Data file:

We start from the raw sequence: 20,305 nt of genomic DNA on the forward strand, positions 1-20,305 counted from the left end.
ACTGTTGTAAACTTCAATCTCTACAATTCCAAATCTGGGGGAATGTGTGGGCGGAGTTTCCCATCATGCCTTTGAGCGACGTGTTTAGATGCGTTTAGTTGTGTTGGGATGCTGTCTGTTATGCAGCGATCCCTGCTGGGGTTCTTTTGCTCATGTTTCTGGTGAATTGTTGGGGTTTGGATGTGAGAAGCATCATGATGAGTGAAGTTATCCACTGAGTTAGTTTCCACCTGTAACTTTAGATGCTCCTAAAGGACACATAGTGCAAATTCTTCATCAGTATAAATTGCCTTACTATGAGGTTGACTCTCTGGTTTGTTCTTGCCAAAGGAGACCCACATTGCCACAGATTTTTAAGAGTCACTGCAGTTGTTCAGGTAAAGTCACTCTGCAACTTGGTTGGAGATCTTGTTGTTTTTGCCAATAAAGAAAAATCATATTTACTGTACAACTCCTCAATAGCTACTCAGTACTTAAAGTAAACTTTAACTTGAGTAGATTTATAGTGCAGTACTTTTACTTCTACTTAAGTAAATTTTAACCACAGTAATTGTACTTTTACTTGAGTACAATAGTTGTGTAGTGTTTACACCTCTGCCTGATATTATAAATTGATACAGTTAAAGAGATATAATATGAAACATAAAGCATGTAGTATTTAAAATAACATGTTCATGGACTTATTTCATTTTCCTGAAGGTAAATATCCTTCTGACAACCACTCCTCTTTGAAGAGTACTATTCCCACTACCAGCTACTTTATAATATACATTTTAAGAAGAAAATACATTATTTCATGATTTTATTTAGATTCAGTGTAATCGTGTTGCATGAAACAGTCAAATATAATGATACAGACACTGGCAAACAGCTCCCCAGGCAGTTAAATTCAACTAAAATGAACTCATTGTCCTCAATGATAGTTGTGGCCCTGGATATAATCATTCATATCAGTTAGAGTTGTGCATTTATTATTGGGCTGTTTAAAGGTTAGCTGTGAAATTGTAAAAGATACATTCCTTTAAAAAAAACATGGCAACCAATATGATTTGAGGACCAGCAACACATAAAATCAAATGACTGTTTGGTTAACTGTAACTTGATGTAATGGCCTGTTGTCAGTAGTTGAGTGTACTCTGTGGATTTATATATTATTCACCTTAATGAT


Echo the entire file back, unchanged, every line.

We start from the raw sequence: 20,305 nt of genomic DNA on the forward strand, positions 1-20,305 counted from the left end.
ACTGTTGTAAACTTCAATCTCTACAATTCCAAATCTGGGGGAATGTGTGGGCGGAGTTTCCCATCATGCCTTTGAGCGACGTGTTTAGATGCGTTTAGTTGTGTTGGGATGCTGTCTGTTATGCAGCGATCCCTGCTGGGGTTCTTTTGCTCATGTTTCTGGTGAATTGTTGGGGTTTGGATGTGAGAAGCATCATGATGAGTGAAGTTATCCACTGAGTTAGTTTCCACCTGTAACTTTAGATGCTCCTAAAGGACACATAGTGCAAATTCTTCATCAGTATAAATTGCCTTACTATGAGGTTGACTCTCTGGTTTGTTCTTGCCAAAGGAGACCCACATTGCCACAGATTTTTAAGAGTCACTGCAGTTGTTCAGGTAAAGTCACTCTGCAACTTGGTTGGAGATCTTGTTGTTTTTGCCAATAAAGAAAAATCATATTTACTGTACAACTCCTCAATAGCTACTCAGTACTTAAAGTAAACTTTAACTTGAGTAGATTTATAGTGCAGTACTTTTACTTCTACTTAAGTAAATTTTAACCACAGTAATTGTACTTTTACTTGAGTACAATAGTTGTGTAGTGTTTACACCTCTGCCTGATATTATAAATTGATACAGTTAAAGAGATATAATATGAAACATAAAGCATGTAGTATTTAAAATAACATGTTCATGGACTTATTTCATTTTCCTGAAGGTAAATATCCTTCTGACAACCACTCCTCTTTGAAGAGTACTATTCCCACTACCAGCTACTTTATAATATACATTTTAAGAAGAAAATACATTATTTCATGATTTTATTTAGATTCAGTGTAATCGTGTTGCATGAAACAGTCAAATATAATGATACAGACACTGGCAAACAGCTCCCCAGGCAGTTAAATTCAACTAAAATGAACTCATTGTCCTCAATGATAGTTGTGGCCCTGGATATAATCATTCATATCAGTTAGAGTTGTGCATTTATTATTGGGCTGTTTAAAGGTTAGCTGTGAAATTGTAAAAGATACATTCCTTTAAAAAAAACATGGCAACCAATATGATTTGAGGACCAGCAACACATAAAATCAAATGACTGTTTGGTTAACTGTAACTTGATGTAATGGCCTGTTGTCAGTAGTTGAGTGTACTCTGTGGATTTATATATTATTCACCTTAATGAT